Privacy is in, especially since Edward Snowden made Internet searchers aware of how their personal data was being collected by the National Security Agency.
Leading anonymous search engines, like DuckDuckGo and Ixquick, watched their traffic explode after Snowden's revelations became public. Currently, DuckDuckGo has 4.7 million users a day – and its traffic skyrocketed 50% on June 6, 2013, when news of the government's "PRISM Program" went public. Ixquick, also known as startpage.com, has doubled its traffic since then, growing from 2.5 million visitors a day to around 5 million.
These numbers pale in comparison to Google (NASDAQ:GOOGL), which serves up more than 3 billion queries a day – and has about 70% of the search engine market. Microsoft's (NASDAQ:MSFT) Bing (18.2%) and Yahoo (NASDAQ: YHOO) (10.8%) are battling it out for a distant second and third.
The big contradiction
However, here's what could eventually cost Google market share: The contradiction between what searchers say they want and how they actually behave. According to a 2012 study, The Pew Internet and American Life Project, almost the same percentage, around 73% of Americans, indicated they were "not OK" with the invasion of privacy that is tied to gathering and storing data during personalized searches.
If enough web users ever start acting on this value, it could change search dynamics and take away market share and revenues from Google, Yahoo, and Bing -- which have built their business models around collecting loads of data on searchers as a means to generate billions in ad revenue by selling personalized ads.
Google brought in over $50 billion in ad revenues in 2013, while Yahoo ($4.2 billion) and Bing ($3.2 billion) lagged way behind the undisputed search king.
Of course, gaining ground on Google will be no easy task. But one company set its sights on shifting the playing field by offering a privacy-based alternative to Google. Named (almost) for a game many of us played as kids, DuckDuckGo, founded by Gabriel Weinberg, currently has the number 12 ranked search engine, according to eBizMBArank.com. Prior to DDG, Weinberg created The Names Databases, which he sold to United Online for $10 million in 2006.
Weinberg didn't set out to build a private search engine. His initial goal was to provide better search results than Google. Weinberg felt the Google algorithm was easily manipulated, which led to results with too many junk sites. However, Weinberg's decision to keep user data anonymous was partly motivated by an AOL search data breach in 2005. The incident showed him the potential for the government (or others) to get their hands on personal and sensitive search data.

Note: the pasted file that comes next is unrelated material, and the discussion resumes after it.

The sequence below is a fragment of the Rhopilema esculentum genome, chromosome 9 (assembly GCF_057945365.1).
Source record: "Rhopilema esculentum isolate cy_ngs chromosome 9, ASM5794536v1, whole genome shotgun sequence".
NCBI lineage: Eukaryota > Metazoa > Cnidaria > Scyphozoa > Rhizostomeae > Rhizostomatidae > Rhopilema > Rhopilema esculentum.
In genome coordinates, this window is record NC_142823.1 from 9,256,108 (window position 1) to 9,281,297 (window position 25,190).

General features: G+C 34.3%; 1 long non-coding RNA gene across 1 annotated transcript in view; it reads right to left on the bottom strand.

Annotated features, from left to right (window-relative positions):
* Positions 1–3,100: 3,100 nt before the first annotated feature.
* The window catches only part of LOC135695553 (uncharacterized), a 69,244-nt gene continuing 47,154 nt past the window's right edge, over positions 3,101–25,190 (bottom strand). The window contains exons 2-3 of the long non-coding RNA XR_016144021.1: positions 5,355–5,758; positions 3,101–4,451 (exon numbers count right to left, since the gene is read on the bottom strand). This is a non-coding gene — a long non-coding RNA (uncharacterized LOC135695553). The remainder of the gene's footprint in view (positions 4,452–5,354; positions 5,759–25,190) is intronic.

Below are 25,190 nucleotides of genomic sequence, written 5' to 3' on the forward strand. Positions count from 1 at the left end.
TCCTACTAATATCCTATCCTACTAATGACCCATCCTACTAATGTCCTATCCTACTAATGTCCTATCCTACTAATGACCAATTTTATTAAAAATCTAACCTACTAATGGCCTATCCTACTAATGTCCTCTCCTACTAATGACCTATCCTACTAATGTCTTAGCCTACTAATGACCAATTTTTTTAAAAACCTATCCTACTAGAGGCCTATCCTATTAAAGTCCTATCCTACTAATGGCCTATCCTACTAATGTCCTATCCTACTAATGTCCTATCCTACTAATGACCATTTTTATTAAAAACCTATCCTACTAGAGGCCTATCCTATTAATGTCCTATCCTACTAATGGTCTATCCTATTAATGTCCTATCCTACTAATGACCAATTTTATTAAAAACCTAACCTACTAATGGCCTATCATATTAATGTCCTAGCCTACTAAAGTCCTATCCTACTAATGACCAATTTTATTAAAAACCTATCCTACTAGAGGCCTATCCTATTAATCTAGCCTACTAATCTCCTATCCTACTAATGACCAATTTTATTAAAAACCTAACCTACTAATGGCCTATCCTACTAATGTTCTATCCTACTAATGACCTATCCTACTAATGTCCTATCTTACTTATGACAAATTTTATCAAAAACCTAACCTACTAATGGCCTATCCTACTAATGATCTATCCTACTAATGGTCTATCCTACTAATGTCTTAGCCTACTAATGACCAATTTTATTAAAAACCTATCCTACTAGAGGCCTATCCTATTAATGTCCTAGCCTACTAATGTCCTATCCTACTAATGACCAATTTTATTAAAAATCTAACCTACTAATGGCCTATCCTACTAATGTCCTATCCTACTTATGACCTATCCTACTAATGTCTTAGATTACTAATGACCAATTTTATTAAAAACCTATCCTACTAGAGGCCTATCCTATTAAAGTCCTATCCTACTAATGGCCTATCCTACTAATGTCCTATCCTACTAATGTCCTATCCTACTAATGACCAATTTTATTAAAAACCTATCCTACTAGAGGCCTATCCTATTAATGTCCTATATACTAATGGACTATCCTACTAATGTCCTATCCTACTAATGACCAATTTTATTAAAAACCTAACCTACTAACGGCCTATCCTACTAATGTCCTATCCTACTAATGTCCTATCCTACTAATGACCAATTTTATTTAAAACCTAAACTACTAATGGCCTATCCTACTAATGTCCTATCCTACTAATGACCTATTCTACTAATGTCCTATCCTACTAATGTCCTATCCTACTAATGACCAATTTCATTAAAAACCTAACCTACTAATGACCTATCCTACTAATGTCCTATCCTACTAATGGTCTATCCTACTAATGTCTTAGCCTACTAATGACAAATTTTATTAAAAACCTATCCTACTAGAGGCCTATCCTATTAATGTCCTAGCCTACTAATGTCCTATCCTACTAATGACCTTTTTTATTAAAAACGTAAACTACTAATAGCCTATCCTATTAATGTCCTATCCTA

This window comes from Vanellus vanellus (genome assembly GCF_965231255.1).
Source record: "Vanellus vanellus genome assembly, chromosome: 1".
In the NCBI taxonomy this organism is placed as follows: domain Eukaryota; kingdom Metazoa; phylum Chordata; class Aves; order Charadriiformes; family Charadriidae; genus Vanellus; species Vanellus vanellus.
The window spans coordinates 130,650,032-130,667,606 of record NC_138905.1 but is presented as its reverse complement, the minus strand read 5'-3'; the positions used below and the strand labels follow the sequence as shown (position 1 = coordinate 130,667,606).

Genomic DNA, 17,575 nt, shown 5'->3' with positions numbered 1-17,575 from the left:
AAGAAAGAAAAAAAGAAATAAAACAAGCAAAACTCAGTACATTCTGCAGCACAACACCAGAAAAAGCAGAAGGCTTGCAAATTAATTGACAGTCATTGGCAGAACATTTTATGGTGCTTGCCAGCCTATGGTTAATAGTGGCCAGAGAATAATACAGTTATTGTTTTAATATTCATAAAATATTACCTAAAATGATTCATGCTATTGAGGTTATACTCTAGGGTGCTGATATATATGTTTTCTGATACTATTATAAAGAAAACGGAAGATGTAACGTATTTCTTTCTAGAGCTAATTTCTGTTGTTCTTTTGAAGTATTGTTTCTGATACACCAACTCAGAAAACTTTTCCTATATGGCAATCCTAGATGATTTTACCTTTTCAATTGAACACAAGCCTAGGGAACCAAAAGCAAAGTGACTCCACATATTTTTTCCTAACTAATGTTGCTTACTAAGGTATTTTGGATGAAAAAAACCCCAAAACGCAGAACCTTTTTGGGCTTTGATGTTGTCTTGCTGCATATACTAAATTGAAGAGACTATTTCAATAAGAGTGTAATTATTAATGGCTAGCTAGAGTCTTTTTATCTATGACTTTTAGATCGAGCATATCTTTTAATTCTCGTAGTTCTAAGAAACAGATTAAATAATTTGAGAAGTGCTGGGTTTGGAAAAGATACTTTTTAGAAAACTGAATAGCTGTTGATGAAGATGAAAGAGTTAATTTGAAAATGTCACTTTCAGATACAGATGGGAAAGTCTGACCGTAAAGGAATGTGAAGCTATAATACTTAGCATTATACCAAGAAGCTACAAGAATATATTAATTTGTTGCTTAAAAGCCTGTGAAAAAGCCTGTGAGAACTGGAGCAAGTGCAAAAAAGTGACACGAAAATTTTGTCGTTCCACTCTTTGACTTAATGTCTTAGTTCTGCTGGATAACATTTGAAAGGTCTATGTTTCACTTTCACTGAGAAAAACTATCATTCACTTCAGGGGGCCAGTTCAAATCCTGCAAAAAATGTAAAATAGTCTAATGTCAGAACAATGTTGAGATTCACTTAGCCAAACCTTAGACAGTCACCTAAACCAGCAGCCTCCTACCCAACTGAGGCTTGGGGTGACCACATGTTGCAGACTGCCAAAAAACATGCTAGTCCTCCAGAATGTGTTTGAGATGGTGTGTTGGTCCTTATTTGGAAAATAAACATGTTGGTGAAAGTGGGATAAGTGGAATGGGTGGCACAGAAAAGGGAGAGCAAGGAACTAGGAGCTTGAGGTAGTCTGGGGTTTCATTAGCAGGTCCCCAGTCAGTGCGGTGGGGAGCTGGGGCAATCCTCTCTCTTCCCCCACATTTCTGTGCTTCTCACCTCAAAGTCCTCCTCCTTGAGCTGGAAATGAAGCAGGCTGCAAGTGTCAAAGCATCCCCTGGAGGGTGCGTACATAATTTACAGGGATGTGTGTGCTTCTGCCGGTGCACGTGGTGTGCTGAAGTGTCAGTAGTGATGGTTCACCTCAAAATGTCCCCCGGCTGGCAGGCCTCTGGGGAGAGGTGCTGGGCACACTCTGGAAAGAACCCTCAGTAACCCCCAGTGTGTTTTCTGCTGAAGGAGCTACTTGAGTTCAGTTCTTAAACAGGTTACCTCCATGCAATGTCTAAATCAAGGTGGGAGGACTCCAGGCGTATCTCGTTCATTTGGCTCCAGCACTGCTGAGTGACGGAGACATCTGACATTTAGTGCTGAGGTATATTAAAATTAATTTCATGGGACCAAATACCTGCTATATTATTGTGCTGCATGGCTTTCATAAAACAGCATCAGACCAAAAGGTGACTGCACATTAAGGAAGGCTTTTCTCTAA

In a 2013 article inThe Guardian, Weinberg had this to say about Google's data collecting procedures: "It's a myth that Google needs to store all this data about you. Almost all the money they make on search is based on what you type into the search box. Nothing more. They need to track you for their other services – Gmail, YouTube – because those are hard to monetize, and that's why you get ads following you around the Internet all the time."
DuckDuckGo's best marketing strategy
For the most part DuckDuckGo's best marketing strategy has been Snowden's revelations, Google's bad moves, and a billboard in San Francisco. In January 2012, when Google decided to aggregate user data across all its services, DuckDuckGo's traffic shot up 300% in three months ... and once users come over, Weinberg says they usually stay.
The growth in traffic indicates he's right, but to take a great idea to the next level and make money is a much harder task. Currently, the newcomer generates revenue by ads and affiliate programs tied to search terms -- not by tracking users' other information. DDG is a private company, but reportedly generated around $150,000 in 2011 when traffic averaged about 300,000 per day. Now that average daily traffic has increased over 1,600% that number should be at least over $1 million annually.
A Fool's conclusion
Some scoff at DDG's relatively minor gains in the grand scheme of search engine use. Google still has over 600 times more searches a day. Extrapolate that out over a month or a year and you see how huge the gap is. And even though surveys say searchers care about privacy, the actual search statistics show otherwise ... for now. But less than 20 years ago, Google was a young start-up itself.
Will Google lose its market leading position over the next five to 10 years? Probably not. However, it also seems unlikely that Bing or Yahoo can beat Google at its own game -- massive data collection and personalized ads. But, the feasibility of a privacy-oriented search engine, like DDG, carving out a profitable niche within the search engine world and going public is something investors should keep an eye on.
Chris Brantley has no position in any stocks mentioned. The Motley Fool recommends Google and Yahoo!. The Motley Fool owns shares of Google and Microsoft. Try any of our Foolish newsletter services free for 30 days. We Fools may not all hold the same opinions, but we all believe that considering a diverse range of insights makes us better investors. The Motley Fool has a disclosure policy.
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